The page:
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Artilleryman Had a Long Walk Home

by | Mar 22, 2015 | Confederate affiliation, Robeson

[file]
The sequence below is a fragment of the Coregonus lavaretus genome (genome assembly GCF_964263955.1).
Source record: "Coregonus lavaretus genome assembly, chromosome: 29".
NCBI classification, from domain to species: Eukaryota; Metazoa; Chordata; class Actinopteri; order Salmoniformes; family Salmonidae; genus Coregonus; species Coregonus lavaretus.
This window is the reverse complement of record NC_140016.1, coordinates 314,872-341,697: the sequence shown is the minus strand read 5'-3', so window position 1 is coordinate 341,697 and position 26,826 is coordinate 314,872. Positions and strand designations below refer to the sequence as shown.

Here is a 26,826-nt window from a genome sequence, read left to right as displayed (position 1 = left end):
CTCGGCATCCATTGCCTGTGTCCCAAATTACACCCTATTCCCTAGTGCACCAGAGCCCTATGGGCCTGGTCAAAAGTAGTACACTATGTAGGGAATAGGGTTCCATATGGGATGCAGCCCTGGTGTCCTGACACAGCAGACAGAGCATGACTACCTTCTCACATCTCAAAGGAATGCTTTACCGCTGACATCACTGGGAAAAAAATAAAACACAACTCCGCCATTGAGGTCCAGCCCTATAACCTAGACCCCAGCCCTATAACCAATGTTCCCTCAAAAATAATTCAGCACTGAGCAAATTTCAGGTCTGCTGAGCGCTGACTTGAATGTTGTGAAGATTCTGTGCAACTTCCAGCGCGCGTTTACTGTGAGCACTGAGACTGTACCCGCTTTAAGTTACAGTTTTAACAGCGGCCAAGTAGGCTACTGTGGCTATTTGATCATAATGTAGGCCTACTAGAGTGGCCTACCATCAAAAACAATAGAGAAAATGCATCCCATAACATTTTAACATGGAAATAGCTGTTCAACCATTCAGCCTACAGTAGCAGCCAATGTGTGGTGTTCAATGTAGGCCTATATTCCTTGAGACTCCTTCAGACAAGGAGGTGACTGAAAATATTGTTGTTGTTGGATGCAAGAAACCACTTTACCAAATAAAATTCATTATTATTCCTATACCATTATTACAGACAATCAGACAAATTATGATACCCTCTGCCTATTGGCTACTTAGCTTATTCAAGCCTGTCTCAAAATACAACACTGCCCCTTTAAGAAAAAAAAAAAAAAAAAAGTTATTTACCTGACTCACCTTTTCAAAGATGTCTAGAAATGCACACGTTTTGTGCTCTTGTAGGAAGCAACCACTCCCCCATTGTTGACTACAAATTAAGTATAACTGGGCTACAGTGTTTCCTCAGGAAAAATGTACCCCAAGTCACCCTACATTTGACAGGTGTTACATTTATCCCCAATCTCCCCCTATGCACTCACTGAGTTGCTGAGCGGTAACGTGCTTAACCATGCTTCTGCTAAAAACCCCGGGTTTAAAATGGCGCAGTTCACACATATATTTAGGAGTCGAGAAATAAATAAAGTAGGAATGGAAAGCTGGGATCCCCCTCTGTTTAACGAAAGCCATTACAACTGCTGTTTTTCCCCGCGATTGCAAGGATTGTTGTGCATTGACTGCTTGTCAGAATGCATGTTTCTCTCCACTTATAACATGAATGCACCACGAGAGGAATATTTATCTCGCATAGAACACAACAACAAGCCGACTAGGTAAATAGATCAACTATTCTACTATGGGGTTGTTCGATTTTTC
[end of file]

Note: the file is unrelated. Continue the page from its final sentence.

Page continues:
Joseph Haywood Chason, from Lumber Bridge, N.C., volunteered to join the Confederacy for a three-year enlistment in February 1862. He was assigned to Fort Fisher the entire time as an artilleryman, with the rank of private. Joseph was present for the epic battle when the fort fell; he was wounded and taken prisoner. The Union forces took him to Point Lookout, Md. as a prisoner of war. He was released in the summer of 1865 and walked home from Maryland’s Eastern Shore to Lumber Bridge, a distance of approximately 600 miles. After the Civil War ended, Joseph married and became a farmer in Robeson County. My grandfather, Charles Chason, was the tenth child from a family of eleven children. Joseph died in 1921 and is buried in a private family cemetery in Robeson County. G. Mark McLamb Wilmington

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